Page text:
This accords well with Scripture and with Solomon's character both before and after the (assumed) death of his second wife. At this point, Solomon was potentially a double widower and lonely, so he sought women more than God. Even if his second wife did not die, this can still be a working hypothesis and might possibly incorporate part of the first hypothesis along with this one. Perhaps Solomon put away his Egyptian wife because of her idolatry and then married another woman who over time corrupted Solomon. Or perhaps he put away his Egyptian wife but then missed her and came back to her, embracing both her and her idolatry. In any event, Solomon began to love pleasure more than God, and sexual sin and idolatry brought him down.
Given Solomon’s eventual penchant for multitudes of women, how can we know Solomon wasn’t writing a song about lust, rather than love, in his second Old Testament book (he also wrote much of Proverbs and, toward the end of his life, Ecclesiastes)?
First of all, we know that all Scripture is given by inspiration of God (2 Timothy 3:16), meaning that it is God-breathed. We also know that the men who wrote Scripture were filled with and moved by the Holy Spirit and were called holy men of God (2 Peter 1:21). Now it is true that Scripture records men and women committing sins. It does not hide this fact, even recording the sins of the kings of Judah and Israel. But this is done in the historical narrative portions of Scripture and is written in the third person.5 Song of Solomon, written in the first person, is not historical narrative but Hebrew poetry.6 Therefore, we know that when the Song of Solomon was written by Solomon it was inspired by the Holy Spirit and that what he wrote is profitable for instruction in righteousness. This absolutely means that Solomon was not writing in a lustful spirit, nor was he engaged in any sexual sin—what is written is God's Word.
Secondly, as has been shown, Solomon seems to have been faithful to his first and second wife for many years, until he grew older and turned to polygamy and idolatry.
Thirdly, scholars are fairly confident that Solomon wrote Song of Solomon fairly early on in his reign.7 We have no reference to the Temple, but plenty of references to Lebanon and its cedars. This probably means Song of Solomon was written no later than during the construction of Solomon's palace sometime before his 13th year of kingship, and most likely much earlier.
Song of Solomon 6:8 is not referring to Solomon's harem (as some liberal theologians claim and use to promote). Instead, it may refer to Pharaoh's harem or entourage attending the wedding, and here Solomon is saying that the woman he loves is the most beautiful of them all, and all the members of the Pharaoh's royal court acknowledge her beauty. Based on the history we have just traced, Solomon had been married to Pharaoh's daughter for a year to several years when he wrote Song of Solomon, with the longest timeframe being perhaps a decade, and was devoted to and in love with her alone. It was not until many years later, perhaps when she had passed away, that Solomon changed. This is a pure and undefiled (Hebrews 13:4) love poem between a man and his wife.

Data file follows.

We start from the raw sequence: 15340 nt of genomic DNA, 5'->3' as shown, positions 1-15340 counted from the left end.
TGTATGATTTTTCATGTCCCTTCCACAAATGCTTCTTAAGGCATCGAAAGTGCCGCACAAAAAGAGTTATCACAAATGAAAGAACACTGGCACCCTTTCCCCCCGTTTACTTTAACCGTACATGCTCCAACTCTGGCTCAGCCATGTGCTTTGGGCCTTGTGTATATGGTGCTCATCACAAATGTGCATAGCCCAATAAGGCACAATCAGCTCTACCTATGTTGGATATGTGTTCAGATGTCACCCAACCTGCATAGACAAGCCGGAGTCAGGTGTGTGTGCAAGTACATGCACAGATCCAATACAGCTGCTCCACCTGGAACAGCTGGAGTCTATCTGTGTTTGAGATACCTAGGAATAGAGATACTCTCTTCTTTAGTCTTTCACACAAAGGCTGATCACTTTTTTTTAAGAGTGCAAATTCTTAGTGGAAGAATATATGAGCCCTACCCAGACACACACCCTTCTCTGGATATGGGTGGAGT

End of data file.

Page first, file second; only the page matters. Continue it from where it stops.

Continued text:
As mentioned above, it is typically thought that Solomon married Pharaoh’s daughter about three years after ascending the throne. This is based on the assumption that it took a while for Solomon to establish his kingdom, and the fact that Shimei was put to death in the third year of Solomon’s reign (1 Kings 2:39–46), and then assuming that the alliance with Pharaoh took place immediately after these events (3:1). But some theologians date the marriage of Solomon to Pharaoh’s daughter earlier, in his first year of reign,4 meaning that they still believe Song of Solomon was written about his Egyptian wife. But there are others who accept the third year regnal date for Solomon’s marriage to Pharaoh’s daughter and believe that the writing of Song of Solomon took place earlier than that (during his first or second year as king). This then means that Song of Solomon was not written about Pharaoh’s daughter but about Naamah the Ammonitess. One such promoter of this hypothesis was the late Dr. Henry Morris. In the Henry Morris Study Bible, he stated,
It seems almost certain that the young bride whom Solomon loved so passionately was Naamah, who is said to have been the mother of his son Rehoboam. Rehoboam had been born a year before Solomon became king, for Solomon reigned 40 years, whereas Rehoboam was 41 years old when he became king. . . . Therefore Naamah was evidently “the wife of his youth” and the bride eulogized so beautifully in this Song of Songs.8
But whether Song of Solomon is speaking of Naamah or Solomon’s Egyptian wife, it is speaking of a marriage between one man and one woman. There is no basis to the claim that Song of Solomon teaches otherwise and absolutely no biblical support for the sexual liberation preached by our culture. Scripture is clear that sex is a wonderful gift from God (just read Song of Solomon!), but it is a gift to be used within the bounds of marriage, and marriage is designed to be between one man and one woman for life.
For this reason a man shall leave his father and mother and be joined to his wife, and the two shall become one flesh; so then they are no longer two, but one flesh. Therefore what God has joined together, let not man separate. (Mark 10:7–9 (NKJV))
Let the husband render to his wife the affection due her, and likewise also the wife to her husband. (1 Corinthians 7:3)
Marriage is honorable among all, and the bed undefiled; but fornicators and adulterers God will judge. (Hebrews 13:4)
Let your fountain be blessed, And rejoice with the wife of your youth. (Proverbs 5:18)
Flee sexual immorality. Every sin that a man does is outside the body, but he who commits sexual immorality sins against his own body. (1 Corinthians 6:18)
For this is the will of God, your sanctification: that you should abstain from sexual immorality; that each of you should know how to possess his own vessel in sanctification and honor, not in passion of lust, like the Gentiles who do not know God. (1 Thessalonians 4:3–5)
So when we examine the above passages it shows that the love expressed in Song of Solomon is one of a devoted married couple expressing their God-given and God-encouraged love for each other. Solomon’s wife could (and did) rightly say:
I am my beloved’s, And his desire is toward me. (Song of Solomon 7:10)